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Internet sales tax laws are changing the way that both large and small businesses collect sales tax. There has been various federal legislation trying to make its way into law over the last several years – but as of 2020 – it hasn’t happened yet.
As a small business owner, the best thing you can do is stay up-to-date with the Internet Sales Tax Laws.
Current Sales Tax Laws
Under current federal laws in the United States, sellers are required to collect and remit sales tax to states where they have nexus. Nexus is a fancy term that means that the business is registered in that state.
For example: As a business based in Florida, I am required to collect sales tax from buyers in Florida and remit it to the state of Florida. If my business also had a warehouse in Texas, I would be required to collect and remit sales tax in Florida and Texas. Similarly, if I were based in North Carolina, I would be required to collect and submit sales tax in North Carolina.
The Problem with the Current Laws
Under the current federal laws, states feel they are missing out on sales tax collection when internet purchases are made from out of state.
Current State Legislation
Since the federal government hasn’t passed a law, states have been busy creating their own laws regarding sales tax on internet purchases. It’s nearly impossible for me to keep up with all the changes in all 50 states. Instead, I scoured the internet and found this awesome chart to help you. Read it, understand it, and bookmark it.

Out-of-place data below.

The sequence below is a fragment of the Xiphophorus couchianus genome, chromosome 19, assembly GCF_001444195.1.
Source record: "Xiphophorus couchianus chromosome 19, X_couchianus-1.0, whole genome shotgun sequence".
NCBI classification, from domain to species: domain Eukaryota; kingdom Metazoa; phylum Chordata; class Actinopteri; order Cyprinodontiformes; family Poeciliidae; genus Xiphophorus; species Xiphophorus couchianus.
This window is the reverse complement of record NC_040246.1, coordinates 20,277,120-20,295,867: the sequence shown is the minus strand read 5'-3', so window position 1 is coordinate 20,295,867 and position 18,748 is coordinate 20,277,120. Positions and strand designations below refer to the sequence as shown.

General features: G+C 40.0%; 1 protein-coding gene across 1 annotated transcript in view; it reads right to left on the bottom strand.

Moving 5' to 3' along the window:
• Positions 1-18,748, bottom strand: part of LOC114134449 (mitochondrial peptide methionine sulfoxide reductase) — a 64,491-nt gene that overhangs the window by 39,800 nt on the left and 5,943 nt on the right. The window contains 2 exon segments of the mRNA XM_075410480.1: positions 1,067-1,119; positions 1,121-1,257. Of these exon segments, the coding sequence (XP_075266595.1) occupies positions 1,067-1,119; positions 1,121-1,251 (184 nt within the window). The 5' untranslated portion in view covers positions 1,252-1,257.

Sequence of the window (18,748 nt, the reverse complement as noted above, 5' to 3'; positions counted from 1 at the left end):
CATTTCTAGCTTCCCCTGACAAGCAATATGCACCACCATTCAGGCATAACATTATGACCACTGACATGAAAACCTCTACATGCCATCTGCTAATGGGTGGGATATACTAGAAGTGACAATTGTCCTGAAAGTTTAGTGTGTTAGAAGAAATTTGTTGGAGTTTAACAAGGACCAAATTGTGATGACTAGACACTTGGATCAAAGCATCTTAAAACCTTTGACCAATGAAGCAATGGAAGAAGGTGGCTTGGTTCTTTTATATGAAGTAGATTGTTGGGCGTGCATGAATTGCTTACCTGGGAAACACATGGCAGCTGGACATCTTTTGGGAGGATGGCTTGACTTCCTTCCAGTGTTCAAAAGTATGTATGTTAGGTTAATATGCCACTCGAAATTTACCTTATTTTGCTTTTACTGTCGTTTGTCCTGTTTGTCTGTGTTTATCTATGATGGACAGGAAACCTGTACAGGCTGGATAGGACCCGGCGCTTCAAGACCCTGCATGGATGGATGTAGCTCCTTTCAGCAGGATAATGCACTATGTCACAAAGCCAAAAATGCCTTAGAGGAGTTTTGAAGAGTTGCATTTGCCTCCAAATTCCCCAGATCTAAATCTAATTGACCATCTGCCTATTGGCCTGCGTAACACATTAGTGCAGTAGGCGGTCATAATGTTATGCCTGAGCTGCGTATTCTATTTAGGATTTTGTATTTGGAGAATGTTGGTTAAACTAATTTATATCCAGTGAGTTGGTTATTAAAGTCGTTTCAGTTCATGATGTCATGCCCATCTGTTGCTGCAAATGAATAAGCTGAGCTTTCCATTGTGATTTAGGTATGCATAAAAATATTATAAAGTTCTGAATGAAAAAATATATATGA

Selling Through Etsy
Wait! Before you go, did you know that if you are selling through Etsy they are likely already collecting and remitting sales tax on your behalf? Read more at this link. A word of caution though: Some state requirements are based on the number of transactions you’ve done in the state. If you sell 20 things on Etsy in a particular state, but 200 to the same state off Etsy – Etsy might not correctly be collecting and remitting sales tax on your behalf because they have no idea about the off Etsy sales you’ve made.
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Since 2015, Christine Schinagl has been helping crafters start and run craft businesses through her blog, Cutting for Business. As a Silhouette and Cricut crafter herself, she has a unique take on what works and what doesn’t work in the craft business world. She also teaches a course on creating digital SVG designs, available at How to Design SVGs.